Hughes Inquiry

The Royal Commission of Inquiry into the Response of the Newfoundland Criminal Justice System to Complaints also known as the Hughes Inquiry was a Canadian royal commission chaired by a retired judge, Samuel Hughes, launched after allegations of sexual abuse by members of the Congregation of Christian Brothers at Mount Cashel Orphanage in Newfoundland. The commission began inquiry investigations on 1 June 1989 and published its report in April 1992.


Further investigations followed into allegations at other institutions across Canada. The inquiry concluded that officials had transferred offenders and covered up the sexual abuse at Mount Cashel. It recommended that victims be compensated.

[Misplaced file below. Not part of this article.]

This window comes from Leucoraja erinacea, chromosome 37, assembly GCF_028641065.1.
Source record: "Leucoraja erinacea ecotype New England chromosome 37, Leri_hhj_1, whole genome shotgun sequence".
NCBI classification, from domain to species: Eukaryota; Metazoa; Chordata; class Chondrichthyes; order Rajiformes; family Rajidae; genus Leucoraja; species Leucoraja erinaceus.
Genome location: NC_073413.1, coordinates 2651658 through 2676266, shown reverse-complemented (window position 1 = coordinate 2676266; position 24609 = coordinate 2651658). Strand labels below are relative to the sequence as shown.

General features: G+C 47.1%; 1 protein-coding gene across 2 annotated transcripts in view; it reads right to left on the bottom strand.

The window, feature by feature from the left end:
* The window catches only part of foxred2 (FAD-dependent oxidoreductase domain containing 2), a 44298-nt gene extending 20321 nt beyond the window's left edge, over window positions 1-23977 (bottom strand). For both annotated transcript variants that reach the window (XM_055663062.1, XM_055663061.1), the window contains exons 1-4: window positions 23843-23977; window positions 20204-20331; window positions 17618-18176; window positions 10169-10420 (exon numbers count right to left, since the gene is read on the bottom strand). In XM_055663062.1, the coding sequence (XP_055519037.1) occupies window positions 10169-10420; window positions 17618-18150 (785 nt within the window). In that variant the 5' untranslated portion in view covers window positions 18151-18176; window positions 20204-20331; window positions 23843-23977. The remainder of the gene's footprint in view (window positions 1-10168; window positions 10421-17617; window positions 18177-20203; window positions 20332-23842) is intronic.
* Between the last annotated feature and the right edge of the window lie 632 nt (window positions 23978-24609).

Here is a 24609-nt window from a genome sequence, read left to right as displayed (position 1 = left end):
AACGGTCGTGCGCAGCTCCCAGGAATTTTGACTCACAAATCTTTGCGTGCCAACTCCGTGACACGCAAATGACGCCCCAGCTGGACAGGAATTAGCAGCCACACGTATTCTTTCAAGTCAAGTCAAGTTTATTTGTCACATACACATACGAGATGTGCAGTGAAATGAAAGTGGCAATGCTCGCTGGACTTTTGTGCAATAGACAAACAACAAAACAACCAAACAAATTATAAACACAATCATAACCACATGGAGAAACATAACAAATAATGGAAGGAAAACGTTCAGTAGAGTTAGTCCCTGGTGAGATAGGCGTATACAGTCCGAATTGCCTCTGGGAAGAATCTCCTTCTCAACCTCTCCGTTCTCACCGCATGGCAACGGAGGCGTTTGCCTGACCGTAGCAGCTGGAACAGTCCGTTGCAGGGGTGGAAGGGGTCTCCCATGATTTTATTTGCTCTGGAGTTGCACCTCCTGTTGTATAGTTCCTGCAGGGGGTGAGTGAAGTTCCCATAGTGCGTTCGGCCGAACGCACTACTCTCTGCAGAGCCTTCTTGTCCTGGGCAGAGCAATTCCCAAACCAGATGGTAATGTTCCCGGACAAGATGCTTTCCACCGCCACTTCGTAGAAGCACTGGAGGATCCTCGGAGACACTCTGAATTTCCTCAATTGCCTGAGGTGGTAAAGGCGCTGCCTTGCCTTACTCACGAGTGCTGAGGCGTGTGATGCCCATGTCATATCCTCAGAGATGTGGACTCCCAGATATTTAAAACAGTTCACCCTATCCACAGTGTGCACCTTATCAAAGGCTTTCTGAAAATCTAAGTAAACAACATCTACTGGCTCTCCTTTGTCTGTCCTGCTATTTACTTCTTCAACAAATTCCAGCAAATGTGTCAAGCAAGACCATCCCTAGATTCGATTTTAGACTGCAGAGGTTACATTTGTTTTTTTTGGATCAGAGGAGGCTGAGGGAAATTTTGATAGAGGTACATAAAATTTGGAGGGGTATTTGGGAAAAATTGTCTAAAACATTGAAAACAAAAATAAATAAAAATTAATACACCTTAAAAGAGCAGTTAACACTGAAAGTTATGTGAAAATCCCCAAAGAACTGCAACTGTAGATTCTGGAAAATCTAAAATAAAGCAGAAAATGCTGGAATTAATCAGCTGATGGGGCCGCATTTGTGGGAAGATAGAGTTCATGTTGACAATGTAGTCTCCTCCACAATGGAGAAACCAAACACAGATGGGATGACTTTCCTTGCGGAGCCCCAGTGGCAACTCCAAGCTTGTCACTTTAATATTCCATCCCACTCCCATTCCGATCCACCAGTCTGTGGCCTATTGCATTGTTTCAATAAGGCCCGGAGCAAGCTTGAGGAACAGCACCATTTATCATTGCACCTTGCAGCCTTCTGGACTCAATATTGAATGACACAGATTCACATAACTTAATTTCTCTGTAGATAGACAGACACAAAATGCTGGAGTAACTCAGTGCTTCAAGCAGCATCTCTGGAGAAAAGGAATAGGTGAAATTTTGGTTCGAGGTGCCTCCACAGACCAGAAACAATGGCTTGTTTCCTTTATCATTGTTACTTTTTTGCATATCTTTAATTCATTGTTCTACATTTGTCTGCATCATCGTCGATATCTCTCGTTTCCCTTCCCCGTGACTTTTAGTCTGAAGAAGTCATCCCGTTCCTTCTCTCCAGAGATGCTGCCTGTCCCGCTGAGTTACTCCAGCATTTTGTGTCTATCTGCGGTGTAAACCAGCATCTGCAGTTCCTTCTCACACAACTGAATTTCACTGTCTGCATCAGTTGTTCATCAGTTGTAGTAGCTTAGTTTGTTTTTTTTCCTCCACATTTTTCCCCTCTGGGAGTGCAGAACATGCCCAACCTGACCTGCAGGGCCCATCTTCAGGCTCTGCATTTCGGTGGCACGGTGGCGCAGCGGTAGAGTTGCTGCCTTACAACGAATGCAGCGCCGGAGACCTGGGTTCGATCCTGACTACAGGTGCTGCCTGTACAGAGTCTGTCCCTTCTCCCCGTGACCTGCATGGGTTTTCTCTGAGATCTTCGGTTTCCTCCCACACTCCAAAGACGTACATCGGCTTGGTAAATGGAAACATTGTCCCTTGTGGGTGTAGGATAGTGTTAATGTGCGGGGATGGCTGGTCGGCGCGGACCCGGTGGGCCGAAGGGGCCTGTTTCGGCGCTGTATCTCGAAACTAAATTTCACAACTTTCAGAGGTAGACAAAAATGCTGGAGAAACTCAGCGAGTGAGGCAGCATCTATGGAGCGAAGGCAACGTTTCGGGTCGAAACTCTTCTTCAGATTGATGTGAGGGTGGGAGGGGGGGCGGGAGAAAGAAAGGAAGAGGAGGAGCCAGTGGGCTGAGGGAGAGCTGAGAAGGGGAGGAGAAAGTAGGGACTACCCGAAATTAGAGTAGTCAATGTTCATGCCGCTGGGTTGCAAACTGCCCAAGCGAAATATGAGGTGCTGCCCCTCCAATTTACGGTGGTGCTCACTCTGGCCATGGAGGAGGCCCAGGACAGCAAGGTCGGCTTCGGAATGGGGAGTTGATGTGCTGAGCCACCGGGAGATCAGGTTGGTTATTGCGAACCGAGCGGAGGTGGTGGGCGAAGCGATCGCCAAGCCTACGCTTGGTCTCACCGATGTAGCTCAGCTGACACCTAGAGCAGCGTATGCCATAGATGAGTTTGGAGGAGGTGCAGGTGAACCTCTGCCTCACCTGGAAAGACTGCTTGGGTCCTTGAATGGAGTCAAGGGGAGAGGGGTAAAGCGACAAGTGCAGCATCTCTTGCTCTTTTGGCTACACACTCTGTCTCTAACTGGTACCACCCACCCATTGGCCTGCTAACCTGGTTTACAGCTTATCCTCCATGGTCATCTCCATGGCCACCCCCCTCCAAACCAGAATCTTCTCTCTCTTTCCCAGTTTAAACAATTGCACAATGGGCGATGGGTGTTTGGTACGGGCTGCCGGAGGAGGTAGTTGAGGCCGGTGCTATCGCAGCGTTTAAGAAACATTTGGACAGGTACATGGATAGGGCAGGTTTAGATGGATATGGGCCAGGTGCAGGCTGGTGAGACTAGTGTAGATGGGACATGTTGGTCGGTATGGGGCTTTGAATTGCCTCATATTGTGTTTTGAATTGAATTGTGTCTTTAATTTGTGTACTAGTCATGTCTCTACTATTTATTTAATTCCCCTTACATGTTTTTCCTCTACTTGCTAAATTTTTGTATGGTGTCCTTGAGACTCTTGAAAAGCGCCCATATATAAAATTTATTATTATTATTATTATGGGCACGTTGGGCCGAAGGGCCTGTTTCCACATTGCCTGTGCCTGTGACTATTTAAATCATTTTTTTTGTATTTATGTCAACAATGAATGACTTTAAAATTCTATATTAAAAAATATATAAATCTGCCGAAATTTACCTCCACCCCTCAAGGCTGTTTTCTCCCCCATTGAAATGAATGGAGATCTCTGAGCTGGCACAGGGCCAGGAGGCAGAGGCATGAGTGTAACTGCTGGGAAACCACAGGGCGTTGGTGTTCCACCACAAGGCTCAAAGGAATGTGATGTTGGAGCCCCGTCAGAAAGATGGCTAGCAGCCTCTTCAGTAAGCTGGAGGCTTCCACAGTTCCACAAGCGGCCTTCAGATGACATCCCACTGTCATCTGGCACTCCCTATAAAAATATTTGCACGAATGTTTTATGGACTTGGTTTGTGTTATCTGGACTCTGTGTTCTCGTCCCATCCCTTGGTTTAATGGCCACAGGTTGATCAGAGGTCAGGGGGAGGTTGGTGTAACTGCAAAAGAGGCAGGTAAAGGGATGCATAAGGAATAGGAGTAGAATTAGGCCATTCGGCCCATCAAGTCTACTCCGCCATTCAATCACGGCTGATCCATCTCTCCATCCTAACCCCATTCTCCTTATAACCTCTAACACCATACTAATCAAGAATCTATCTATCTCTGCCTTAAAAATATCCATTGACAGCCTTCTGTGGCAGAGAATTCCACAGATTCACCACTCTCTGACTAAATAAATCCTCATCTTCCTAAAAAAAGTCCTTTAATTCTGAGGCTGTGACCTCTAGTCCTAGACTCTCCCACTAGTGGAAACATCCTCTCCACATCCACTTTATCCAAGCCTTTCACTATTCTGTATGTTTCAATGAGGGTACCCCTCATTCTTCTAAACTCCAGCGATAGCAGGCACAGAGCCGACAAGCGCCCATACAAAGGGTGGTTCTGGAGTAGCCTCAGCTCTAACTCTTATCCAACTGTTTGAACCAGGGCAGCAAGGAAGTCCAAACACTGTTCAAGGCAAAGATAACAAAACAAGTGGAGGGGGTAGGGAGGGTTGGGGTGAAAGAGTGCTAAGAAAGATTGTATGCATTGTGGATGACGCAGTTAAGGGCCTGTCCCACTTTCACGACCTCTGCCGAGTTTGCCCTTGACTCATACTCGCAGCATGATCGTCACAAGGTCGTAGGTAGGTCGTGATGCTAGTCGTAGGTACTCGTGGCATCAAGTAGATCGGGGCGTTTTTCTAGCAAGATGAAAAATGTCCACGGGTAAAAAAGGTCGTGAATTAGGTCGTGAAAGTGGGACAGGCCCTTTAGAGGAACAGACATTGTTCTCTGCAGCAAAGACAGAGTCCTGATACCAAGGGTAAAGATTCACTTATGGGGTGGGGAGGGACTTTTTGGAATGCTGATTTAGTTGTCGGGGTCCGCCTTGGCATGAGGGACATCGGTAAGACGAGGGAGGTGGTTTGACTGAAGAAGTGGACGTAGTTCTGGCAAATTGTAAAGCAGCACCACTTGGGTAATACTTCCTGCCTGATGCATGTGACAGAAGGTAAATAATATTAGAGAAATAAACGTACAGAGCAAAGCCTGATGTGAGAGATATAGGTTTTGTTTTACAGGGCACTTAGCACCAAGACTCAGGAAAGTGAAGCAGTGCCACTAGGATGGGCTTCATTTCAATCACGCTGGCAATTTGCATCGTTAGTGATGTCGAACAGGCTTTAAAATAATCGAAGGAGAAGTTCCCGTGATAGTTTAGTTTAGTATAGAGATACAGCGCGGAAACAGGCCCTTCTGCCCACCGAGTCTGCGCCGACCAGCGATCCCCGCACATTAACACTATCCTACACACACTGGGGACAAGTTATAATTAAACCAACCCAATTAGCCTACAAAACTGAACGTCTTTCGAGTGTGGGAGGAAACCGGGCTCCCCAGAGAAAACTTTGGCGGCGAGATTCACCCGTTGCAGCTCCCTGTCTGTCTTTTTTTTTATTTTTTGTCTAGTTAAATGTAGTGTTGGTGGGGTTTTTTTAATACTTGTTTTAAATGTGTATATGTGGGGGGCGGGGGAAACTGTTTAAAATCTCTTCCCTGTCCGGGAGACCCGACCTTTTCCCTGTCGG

There was insufficient evidence to charge church and government officials with obstructing justice. Eleven Christian Brothers were eventually convicted and sentenced to between 4 months and 11 years in prison.[1] [2]

The orphanage was closed in 1990, [3] and on April 5, 1992, the Brothers formally apologised to the victims of abuse at Mount Cashel.[1]

The fight to compensate the victims of Mount Cashel lasted for many years and in 1996 the Newfoundland government paid $11.5 million in compensation. The courts ordered the assets of the Brothers sold to compensate the victims, who were to receive between $20,000 and $600,000 each in compensation.

See alsoEdit


  1. ^ a b Notorious Mount Cashel orphanage to close. CBC Archives, Nov. 27, 1989. Retrieved January 31, 2008. Archived April 22, 2006, at the Wayback Machine
  2. ^ Institutional Child Abuse in Canada Criminal Cases Prepared for the Law Commission of Canada October, 1999. Retrieved 28 June 2008.
  3. ^ 15 years later, Mount Cashel cases appear to end. CBC News, Friday, May 28, 2004. Retrieved January 31, 2008. Archived February 15, 2008, at the Wayback Machine